How Managers Become Leaders With A Shift in Focus - September 8, 2017
I have a coworker who is a very effective manager. He sets goals. He is innovative in his approach. He moves projects forward. And he is highly respected by the leadership team, to the point where, when an opportunity presented itself, he was promoted to a leadership role.
Unfortunately, his progress stopped there. While he was a very effective project manager, he struggled with the profit and loss responsibilities and the politics that came with this new role.
Within companies, the goal for succession planning is to give employees the opportunity to move into more levels of responsibility. As was the case with my coworker, managers are typically promoted into leadership roles with the thought that their effectiveness will continue. But without the proper training and preparation, this can be unrealistic.
In this issue of Promotional Consultant Today, we share five key differences between leaders and managers, as defined by Brian Braudis, a certified coach, speaker and author.
1. Production To Outcomes: The immediate challenge for managers is to shift their thinking and operating from a "making widgets" mindset to an influencing outcomes mindset. It is inherent in the leadership process that the leader influences the outcome. As the new leader begins working with department heads and stakeholders, he or she needs a long-term view rather than a short-term, stepping stone implementation. Rather than making and counting widgets, a new leader must have both eyes toward efficiencies now and the necessary adaptations needed in the future.
2. Specialist To Visionary: Managers thrive as specialists. They know their department, their people and their function. Leaders must know the language of all departments. They must be able to translate information, patterns and trends from departments into the language of efficiencies, profit and direction. The vision of the organization is up to the leadership. Leaders must harness what is known now with the trends they see in the telescope and provide direction.
3. From One To All: Managers have the responsibility to manage the day-to-day activity on the floor. They are embedded with the staff. Leaders don't manage things as much as they provide direction. Whereas a manager focuses on employee engagement, a leader has a focus of workforce engagement.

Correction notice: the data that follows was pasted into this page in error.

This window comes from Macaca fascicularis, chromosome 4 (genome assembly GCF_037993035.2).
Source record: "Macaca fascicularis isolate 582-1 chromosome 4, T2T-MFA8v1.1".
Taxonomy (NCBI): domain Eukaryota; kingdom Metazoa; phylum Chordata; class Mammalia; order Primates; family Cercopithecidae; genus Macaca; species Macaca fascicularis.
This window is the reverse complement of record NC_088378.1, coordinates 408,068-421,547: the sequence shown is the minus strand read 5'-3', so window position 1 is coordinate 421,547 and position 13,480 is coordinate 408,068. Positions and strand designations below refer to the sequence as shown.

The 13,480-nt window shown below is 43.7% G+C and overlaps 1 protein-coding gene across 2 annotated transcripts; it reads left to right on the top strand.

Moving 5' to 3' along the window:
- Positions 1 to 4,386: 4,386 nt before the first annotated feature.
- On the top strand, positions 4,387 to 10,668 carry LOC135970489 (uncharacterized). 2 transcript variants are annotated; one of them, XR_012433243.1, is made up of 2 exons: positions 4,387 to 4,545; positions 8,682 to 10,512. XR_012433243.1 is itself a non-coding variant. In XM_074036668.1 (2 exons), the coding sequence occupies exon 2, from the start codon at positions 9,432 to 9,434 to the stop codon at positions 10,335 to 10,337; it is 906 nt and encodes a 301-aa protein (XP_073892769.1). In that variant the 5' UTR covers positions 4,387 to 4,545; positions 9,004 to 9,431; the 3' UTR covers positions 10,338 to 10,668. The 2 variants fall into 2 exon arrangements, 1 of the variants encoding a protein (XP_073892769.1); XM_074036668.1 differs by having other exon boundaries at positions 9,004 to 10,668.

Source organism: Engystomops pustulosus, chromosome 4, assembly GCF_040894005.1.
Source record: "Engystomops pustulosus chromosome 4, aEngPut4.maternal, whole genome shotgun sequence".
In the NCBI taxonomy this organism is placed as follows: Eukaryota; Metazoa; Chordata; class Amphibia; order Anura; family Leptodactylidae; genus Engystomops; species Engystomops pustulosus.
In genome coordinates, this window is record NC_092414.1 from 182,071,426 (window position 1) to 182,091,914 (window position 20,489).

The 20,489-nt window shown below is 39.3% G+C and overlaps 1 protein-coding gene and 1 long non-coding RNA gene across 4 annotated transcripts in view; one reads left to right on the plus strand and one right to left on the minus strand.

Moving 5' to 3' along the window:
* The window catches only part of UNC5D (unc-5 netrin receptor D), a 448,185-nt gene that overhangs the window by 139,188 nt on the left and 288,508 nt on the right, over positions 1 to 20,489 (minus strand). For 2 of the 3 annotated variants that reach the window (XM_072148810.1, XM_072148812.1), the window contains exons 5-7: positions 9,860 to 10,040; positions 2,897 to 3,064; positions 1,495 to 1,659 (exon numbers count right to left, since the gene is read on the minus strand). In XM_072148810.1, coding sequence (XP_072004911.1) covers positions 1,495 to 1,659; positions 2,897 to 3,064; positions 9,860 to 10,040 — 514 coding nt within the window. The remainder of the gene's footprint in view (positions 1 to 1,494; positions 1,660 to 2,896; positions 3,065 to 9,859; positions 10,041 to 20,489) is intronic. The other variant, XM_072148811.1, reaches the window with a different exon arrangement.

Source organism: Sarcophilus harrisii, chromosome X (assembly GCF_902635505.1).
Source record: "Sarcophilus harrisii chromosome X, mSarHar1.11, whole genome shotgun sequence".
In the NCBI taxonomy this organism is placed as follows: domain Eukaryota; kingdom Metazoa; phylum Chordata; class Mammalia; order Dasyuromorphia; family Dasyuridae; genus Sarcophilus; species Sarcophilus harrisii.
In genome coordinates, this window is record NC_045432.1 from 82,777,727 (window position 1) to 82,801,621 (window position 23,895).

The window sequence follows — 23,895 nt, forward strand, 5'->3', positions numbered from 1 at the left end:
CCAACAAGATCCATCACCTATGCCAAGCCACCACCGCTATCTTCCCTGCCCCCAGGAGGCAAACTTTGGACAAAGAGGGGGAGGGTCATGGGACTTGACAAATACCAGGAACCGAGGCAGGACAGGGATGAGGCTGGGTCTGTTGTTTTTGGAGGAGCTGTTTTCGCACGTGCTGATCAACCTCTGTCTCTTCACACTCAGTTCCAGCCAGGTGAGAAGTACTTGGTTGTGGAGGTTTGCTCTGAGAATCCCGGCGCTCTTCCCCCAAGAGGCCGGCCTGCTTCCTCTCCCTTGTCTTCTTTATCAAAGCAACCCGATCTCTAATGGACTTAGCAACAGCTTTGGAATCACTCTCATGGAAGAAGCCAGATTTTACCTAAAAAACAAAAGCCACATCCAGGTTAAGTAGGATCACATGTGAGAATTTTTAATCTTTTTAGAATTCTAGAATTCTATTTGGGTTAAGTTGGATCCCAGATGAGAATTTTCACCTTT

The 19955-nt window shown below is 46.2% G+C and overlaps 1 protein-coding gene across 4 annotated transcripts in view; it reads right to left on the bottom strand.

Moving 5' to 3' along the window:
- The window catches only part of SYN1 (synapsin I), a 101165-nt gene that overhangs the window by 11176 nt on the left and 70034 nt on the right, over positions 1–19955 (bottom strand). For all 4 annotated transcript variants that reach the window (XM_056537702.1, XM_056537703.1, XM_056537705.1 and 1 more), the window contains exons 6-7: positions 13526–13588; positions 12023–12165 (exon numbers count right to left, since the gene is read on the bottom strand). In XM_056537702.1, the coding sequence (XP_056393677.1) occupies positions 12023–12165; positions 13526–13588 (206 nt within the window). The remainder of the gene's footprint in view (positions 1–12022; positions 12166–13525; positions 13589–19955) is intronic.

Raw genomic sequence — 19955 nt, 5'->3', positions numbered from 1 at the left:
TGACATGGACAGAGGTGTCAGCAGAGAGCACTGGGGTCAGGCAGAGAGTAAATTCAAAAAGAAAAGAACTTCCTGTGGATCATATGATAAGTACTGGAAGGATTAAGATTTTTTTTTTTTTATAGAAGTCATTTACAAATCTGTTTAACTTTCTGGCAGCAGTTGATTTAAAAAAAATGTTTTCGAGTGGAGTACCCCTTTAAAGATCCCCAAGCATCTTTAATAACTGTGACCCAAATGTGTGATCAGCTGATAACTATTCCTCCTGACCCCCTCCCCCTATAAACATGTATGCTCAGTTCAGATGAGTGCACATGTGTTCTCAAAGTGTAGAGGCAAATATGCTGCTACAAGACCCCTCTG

A new leader may have lingering "departmental biases" that show up as baggage that slows meetings and other processes down. The classic mistake is for new leaders to over-manage and under-lead, especially in respect to their previous function.
4. Solving Problems To Seeing Problems Before They Develop: Strictly speaking, managers and leaders are keen problem solvers. But where leaders earn their keep is seeing problems before they happen. If a leader can identify slowed growth or a decline in earnings early on and proactively put things in place to avoid the dreaded "workforce planning," this vision can save everyone.
5. Worker To Learner: Leadership is not about knowing—it's about learning. New leaders typify the shift from a working manager to a learning leader. As they work to cultivate an open mind and flexibility, they must also demonstrate a commitment to relentless self-improvement—that means applying continuous learning toward competency, excellence and greatness.
As you develop your succession-planning strategies, focus not only on tapping future leaders, but developing them so that they can make an effective transition.
Source: Brian Braudis is a highly sought-after human potential expert, certified coach, speaker and author of High Impact Leadership: 10 Action Strategies for Your Ascent. He has also authored several audio programs from executive leadership development to stress management. Braudis believes "leadership" is a verb not a title. His passionate and inspiring presentations are based on the foundation that regardless of your position or role everyone is a leader.